An Unexpected Tale of St. Francis
Today's guest post is from author Tinney Sue Heath, who writes historical fiction set in Italy in the middle ages. Her second novel, Lady of the Seven Suns, was released today. I had the great pleasure of being in Tinney's critique group while she was crafting this wonderful novel. Being Catholic, I've always had an affinity for St. Francis, so I was eager to read Tinney's story. In her well-researched book, she revealed to me a St. Francis (Francesco) that I never knew existed. In this blog post, she shares a bit about her research trip to Italy to learn about St. Francis and the noblewoman he called "brother." (All images in this article are property of Tinney Sue Heath unless noted otherwise.)
Rome, 1210. Lady Giacoma dei Settesoli is a capable, confident woman, happy in a loving marriage and possessed of great wealth and all the power it conveys. But when tragedy strikes and her world shatters, only the barefoot holy man from Assisi can pull her back from the abyss.
Her wealth and privilege now a burden, Giacoma yearns to follow Francesco in his Christ-like life of sacred poverty. But her sons, her household, and the local beggars all rely on her--and soon, so does Francesco himself, as she finds ways to support his nascent brotherhood, vulnerable to a Church hierarchy quick to equate nonconformity with heresy.
Based on a true story, Lady of the Seven Suns tells of a woman who must thread her way between duty and faith. Her intelligence, compassion, and sense of humor support her as she strives to be worthy of the name Francesco affectionately bestows on her: "Brother Giacoma."
I love travel. I love to explore new places, eat foods I’d never cook at home, try to communicate in a language other than English, relax and unwind in a beautiful and unfamiliar place, and—sometimes--to get away from a harsh Wisconsin winter. If I can do all those things plus accomplish some on-site research for my writing, all the better! For my novel, Lady of the Seven Suns, that meant visiting Assisi (2013), Rome, and Cortona (2017).
My main character, Giacoma, was a Roman noblewoman of the early 13th century who formed a deep friendship with the holy man Francesco (Francis of Assisi). Not a lot of information about her has survived, so the trip required some detective work in advance, and also some searching and exploring once we got to Italy.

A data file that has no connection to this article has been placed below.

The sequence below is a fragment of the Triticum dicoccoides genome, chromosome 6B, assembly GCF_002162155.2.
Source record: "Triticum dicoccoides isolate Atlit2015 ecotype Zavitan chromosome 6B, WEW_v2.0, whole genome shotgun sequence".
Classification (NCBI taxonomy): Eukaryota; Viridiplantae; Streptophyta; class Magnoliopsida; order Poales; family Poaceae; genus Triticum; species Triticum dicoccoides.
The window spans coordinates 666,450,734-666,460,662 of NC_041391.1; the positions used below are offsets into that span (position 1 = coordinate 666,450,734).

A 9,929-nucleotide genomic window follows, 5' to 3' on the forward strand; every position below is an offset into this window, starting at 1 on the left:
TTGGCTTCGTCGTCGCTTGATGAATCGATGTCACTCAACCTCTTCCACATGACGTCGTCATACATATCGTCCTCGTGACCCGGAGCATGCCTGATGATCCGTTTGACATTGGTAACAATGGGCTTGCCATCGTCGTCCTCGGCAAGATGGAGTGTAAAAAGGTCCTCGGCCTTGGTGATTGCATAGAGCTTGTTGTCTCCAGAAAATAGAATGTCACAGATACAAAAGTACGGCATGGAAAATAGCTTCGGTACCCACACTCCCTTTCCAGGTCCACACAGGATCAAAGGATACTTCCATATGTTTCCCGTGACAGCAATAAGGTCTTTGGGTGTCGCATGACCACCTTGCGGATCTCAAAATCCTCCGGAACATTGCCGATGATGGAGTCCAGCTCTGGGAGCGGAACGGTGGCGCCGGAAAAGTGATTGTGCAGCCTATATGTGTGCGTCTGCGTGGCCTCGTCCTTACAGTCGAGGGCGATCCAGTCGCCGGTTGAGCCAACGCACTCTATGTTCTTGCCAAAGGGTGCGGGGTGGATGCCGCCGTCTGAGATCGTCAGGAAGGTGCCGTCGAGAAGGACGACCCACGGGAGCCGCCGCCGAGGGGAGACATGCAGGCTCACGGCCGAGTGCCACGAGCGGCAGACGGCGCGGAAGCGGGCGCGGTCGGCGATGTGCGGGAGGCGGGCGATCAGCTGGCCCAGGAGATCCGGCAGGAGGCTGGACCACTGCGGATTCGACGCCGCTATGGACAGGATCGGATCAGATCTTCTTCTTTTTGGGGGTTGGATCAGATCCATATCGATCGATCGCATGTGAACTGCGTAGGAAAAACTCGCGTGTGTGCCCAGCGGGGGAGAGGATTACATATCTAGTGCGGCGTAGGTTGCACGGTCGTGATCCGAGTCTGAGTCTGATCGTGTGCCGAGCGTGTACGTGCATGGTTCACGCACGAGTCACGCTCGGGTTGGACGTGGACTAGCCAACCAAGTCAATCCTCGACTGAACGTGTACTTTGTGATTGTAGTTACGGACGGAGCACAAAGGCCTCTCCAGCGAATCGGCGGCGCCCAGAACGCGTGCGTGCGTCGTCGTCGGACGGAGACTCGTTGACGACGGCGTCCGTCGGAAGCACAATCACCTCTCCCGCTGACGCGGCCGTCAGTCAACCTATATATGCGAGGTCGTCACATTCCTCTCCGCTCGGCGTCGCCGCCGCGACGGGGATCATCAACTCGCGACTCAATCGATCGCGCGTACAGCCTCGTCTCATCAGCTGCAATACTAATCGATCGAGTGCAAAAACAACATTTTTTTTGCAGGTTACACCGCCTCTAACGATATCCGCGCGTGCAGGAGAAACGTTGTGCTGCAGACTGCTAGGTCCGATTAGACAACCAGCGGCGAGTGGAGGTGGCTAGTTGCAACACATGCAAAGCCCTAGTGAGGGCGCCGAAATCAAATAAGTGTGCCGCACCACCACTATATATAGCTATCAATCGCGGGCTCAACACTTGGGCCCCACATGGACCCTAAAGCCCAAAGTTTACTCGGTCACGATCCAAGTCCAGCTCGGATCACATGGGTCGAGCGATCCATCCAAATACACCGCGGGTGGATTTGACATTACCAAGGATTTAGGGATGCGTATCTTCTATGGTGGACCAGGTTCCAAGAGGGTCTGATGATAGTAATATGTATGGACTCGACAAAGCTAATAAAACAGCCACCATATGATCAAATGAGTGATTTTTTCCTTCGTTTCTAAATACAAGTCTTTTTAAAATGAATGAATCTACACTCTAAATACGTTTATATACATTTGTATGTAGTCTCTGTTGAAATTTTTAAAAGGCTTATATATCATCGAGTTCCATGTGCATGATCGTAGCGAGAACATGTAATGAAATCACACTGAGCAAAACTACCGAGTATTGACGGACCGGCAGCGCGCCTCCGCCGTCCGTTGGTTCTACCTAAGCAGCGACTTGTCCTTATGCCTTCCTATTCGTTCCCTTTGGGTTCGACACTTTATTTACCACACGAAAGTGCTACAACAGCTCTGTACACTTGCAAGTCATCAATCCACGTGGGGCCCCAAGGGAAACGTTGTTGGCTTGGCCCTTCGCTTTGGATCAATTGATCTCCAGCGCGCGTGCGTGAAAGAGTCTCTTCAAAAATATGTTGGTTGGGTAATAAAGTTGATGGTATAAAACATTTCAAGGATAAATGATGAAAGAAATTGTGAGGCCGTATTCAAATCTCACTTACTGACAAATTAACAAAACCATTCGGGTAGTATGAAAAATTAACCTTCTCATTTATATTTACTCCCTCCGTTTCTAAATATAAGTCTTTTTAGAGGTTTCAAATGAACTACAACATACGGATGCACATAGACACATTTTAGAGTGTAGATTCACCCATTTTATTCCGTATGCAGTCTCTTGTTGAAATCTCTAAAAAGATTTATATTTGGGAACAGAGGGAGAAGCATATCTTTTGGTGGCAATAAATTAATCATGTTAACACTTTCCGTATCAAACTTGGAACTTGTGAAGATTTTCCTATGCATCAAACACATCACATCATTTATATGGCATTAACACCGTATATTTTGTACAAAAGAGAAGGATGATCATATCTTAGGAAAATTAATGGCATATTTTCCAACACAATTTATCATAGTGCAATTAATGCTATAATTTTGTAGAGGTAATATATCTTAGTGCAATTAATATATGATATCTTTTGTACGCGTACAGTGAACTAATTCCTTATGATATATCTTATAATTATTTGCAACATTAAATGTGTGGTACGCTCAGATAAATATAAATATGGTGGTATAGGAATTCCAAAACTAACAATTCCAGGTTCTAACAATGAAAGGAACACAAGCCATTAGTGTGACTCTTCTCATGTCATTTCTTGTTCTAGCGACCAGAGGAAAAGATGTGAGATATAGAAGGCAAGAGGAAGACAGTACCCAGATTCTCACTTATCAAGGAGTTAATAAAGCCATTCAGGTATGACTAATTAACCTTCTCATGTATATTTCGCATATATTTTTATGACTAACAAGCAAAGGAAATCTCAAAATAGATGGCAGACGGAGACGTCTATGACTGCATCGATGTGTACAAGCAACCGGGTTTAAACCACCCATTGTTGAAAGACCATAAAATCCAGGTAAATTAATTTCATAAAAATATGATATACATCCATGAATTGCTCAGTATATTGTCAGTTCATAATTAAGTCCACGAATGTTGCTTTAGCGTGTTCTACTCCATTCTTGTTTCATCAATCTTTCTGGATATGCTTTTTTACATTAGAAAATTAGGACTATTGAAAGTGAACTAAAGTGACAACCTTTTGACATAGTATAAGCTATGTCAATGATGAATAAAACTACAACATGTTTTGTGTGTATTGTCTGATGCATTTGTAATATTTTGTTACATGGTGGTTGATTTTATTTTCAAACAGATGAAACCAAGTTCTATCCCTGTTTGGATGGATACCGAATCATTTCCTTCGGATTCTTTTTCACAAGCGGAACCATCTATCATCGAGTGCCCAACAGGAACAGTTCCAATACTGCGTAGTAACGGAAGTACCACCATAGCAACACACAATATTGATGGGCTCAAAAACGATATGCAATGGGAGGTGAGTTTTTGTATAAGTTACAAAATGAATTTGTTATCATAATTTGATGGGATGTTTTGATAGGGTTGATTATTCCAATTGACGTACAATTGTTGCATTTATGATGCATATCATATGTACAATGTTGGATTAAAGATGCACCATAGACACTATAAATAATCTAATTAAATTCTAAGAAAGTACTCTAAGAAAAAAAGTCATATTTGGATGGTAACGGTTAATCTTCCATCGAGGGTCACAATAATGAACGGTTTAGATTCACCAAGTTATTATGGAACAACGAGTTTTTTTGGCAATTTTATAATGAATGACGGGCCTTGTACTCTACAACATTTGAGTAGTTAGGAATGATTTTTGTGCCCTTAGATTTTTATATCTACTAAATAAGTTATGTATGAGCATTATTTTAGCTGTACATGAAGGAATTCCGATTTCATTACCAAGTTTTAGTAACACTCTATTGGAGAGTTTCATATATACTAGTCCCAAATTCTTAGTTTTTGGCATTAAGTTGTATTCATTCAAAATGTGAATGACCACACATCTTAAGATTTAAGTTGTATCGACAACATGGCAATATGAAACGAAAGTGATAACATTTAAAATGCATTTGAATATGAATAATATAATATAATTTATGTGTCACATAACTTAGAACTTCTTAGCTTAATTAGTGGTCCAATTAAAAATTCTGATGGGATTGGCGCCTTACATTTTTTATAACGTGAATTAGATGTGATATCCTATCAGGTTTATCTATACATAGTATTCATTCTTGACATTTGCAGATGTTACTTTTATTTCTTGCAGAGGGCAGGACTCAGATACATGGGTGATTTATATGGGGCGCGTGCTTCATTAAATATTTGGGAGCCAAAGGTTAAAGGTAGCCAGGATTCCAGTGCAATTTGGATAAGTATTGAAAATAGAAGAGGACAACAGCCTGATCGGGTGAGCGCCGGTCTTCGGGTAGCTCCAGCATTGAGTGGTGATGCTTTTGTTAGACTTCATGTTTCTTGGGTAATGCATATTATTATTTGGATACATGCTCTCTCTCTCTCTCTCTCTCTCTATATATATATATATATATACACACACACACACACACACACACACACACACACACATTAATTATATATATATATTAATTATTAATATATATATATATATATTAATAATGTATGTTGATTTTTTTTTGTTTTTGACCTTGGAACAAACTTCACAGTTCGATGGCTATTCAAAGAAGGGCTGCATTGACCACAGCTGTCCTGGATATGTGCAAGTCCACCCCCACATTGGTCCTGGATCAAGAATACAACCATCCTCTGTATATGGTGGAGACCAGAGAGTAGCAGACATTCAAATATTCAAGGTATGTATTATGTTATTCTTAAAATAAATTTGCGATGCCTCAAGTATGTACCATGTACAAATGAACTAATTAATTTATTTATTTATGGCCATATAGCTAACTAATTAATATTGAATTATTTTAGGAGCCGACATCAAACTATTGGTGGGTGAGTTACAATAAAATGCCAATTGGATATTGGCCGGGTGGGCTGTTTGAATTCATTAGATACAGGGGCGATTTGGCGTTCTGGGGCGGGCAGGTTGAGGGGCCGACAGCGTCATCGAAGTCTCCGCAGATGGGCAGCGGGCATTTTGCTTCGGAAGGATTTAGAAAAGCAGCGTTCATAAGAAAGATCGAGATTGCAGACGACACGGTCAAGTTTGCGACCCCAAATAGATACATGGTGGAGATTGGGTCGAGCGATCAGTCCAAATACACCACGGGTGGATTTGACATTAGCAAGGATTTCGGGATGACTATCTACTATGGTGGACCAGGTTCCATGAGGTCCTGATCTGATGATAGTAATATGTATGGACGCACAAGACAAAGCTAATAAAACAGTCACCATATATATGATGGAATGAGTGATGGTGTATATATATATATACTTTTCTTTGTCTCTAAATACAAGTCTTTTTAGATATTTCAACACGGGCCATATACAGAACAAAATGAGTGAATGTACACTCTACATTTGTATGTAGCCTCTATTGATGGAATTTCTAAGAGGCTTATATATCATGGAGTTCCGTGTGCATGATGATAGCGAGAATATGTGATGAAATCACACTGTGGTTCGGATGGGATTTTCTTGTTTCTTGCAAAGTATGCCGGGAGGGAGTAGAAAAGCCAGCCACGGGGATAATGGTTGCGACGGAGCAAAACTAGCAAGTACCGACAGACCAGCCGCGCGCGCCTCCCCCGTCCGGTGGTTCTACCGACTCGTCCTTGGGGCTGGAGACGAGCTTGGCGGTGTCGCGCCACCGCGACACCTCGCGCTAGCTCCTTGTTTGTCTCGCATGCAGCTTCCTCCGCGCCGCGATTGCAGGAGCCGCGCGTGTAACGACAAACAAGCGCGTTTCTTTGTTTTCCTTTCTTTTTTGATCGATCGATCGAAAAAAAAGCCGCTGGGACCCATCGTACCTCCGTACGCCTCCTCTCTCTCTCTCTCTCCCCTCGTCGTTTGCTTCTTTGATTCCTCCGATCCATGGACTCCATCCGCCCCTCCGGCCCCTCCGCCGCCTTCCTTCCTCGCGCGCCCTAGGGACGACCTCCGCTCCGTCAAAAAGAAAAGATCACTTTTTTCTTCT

Most historians believe that Francesco and Giacoma met each other during one of his early trips to Rome, where he and his first few brothers had come to speak with the pope and to preach. But he had made an earlier trip to Rome before his conversion experience, when he was still a wealthy young man trying to figure out his life, and for purposes of this story I have had Giacoma meet him briefly on that occasion, as well as finding him again, very much changed, a few years later.
In Assisi we rented an apartment within sight of the cathedral, San Rufino, a church that figures prominently in my book. Giacoma admires its richly-carved facade, noting that the three little men “holding up the world” remind her of Francesco.
There is also a scene in the book involving this sculpted lion devouring a captive man, just outside the main door to the church.
But it was in another church, the great Basilica di San Francesco, where I found evidence of Giacoma herself. A 17th century fresco depicting her is still visible on the wall of the church next to her original burial place, but her remains have been reinterred into this tomb in the crypt, directly across from Francesco’s own burial place. She is the only lay person buried in the Basilica.
I hated to leave Assisi, especially once our luggage finally caught up with us after taking an unscheduled side trip to Munich. But the wifi in our apartment had died, and it was time to move on.
We headed to nearby Cortona, to the Franciscan church built there by Brother Elias, to view the beautiful embroidered cushion Giacoma made for Francesco, the cushion that supported his head as his body was carried to its original resting place in Assisi. I can barely thread a needle, so I was in awe of her skill, as well as deeply moved to see Giacoma’s own handiwork at a distance of some 900 years.
To find out more about the early part of Giacoma’s life we had to go to Rome. Giacoma’s surname, “Settesoli,” means “Seven Suns,” and it comes from the Septizonium, an ancient ruined temple owned—and fortified—by her husband’s family. Unfortunately it was dismantled in the 1600s, and the pieces wound up in various buildings and monuments all over Rome.
But even though the Septizonium wasn’t there, a fragment of Giacoma’s home still exists. It’s this little tower—it used to be taller—located, somewhat improbably, right inside the Circus Maximus, which in Giacoma’s time was given over to orchards, gardens, and a mill, as well as her home.
I could happily have stayed in Italy longer, but I had traced my character through three cities, and it was time to come home and write her story. It took a long time and much more research, but at last it’s done. She’s a fascinating woman; I hope I’ve done her justice.
Learn more about Tinney's writing by visiting her website. Sign up for her newsletter and get a free download of Cantilena for Seven Voices: Dante's Women Speak.